Unlike football -- or even rock concerts -- an all-star production of chamber music is a high-risk undertaking. If there are flares of temperament, clashes of personality, efforts to hog the spotlight, the music suffers terrible damage -- and obvious too, because the texture of the music is so transparent, the coordination of the players so precise and intimate.
But the all-star approach to chamber music worked superbly on Aug. 30, 1969, at London's South Bank Music Festival, when five of the world's top young musicians joined in a performance of Schubert's "Trout" Quintet: pianist Daniel Barenboim; cellist Jacqueline Du Pre; conductor Zubin Mehta (playing the double bass); violinist Itzhak Perlman and violinist Pinchas Zuckerman (playing viola for this occasion).
The performance was videotaped and will be shown at 2 p.m. tomorrow on Channel 26. It is an excellent reading of a much-loved piece of music, as well as a unique event. This group never performed together before or after, and now it is too late to hope for an encore, because Jacqueline Du Pre was stricken with multiple sclerosis in 1973. The videotape catches her in top form and playing among friends in the true spirit of chamber music. The fact that her friends are all superb musicians makes the occasion even more memorable.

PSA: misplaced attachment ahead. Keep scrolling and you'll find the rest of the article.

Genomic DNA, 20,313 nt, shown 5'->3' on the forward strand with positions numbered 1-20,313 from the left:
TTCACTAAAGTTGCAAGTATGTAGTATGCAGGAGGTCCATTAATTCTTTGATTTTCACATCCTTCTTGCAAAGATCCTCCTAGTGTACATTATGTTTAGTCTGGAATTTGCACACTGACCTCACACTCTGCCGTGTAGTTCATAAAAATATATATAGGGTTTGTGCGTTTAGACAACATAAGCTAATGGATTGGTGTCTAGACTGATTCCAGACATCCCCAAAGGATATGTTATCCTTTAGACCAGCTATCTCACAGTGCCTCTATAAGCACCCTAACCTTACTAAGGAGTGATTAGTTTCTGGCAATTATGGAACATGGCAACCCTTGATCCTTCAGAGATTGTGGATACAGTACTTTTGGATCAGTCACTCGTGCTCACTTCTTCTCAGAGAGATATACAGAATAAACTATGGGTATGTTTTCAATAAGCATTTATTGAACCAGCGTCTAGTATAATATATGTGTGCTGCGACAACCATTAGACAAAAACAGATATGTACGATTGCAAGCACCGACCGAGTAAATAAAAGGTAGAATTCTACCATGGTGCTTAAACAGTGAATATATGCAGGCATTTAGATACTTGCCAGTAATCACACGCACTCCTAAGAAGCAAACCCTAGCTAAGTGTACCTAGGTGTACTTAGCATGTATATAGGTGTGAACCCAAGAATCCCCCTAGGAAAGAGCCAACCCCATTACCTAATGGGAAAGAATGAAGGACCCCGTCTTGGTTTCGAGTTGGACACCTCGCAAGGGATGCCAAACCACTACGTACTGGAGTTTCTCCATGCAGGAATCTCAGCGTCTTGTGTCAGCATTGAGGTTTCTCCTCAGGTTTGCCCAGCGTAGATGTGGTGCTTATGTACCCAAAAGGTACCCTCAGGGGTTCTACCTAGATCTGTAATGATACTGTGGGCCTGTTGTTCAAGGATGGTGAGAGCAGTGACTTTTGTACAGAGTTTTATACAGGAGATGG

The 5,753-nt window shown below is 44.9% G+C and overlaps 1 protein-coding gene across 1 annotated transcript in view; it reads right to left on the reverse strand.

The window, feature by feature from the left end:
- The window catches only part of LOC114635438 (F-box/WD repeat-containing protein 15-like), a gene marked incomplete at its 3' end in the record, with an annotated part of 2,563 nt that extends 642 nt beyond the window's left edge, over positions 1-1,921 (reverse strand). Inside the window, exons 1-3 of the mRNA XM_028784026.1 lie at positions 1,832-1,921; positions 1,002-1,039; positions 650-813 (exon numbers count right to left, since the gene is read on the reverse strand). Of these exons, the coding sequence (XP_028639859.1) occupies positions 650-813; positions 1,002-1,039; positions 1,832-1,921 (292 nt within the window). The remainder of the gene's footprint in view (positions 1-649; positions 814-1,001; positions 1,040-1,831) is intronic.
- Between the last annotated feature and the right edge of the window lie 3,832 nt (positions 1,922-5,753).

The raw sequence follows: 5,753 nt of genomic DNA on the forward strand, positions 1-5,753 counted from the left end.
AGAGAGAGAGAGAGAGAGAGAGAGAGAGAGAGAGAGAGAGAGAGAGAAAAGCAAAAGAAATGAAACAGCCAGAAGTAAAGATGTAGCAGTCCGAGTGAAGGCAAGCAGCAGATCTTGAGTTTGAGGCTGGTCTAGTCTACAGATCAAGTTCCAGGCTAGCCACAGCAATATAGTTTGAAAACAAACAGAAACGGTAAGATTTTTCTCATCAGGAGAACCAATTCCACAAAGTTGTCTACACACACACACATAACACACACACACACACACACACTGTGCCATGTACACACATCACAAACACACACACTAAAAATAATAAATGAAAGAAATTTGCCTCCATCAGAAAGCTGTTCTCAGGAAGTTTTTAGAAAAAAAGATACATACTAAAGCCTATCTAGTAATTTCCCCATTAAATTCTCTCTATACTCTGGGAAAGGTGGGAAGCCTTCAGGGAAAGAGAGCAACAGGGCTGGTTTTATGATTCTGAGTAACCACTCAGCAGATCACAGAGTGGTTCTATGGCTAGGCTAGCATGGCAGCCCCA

Before the performance, producerdirector Christopher Nupen introduces the musicians in a series of vignettes: Perlman playing (exquisitely) "Rock-a-bye Baby" to his infant son; Zuckerman shopping for a viola; Mehta's double bass coming down the conveyor belt from his airliner.
A relaxed, lighthearted rehearsal scene follows, with Perlman supplying most of the comic relief, playing an impromptu jazz variation of the last movement of Mendelssohn's violin concerto, rattling off "The Flight of the Bumblebee" on the cello and fingering a few bars of Tchaikovsky's Violin Concerto while Mehta handles the bow.
In the close-ups during the performance of Schubert's easy-going music, Perlman looks the most constantly ecstatic, Barenboim businesslike, and Mehta (who had not played the instrument in years) rather grimly determined.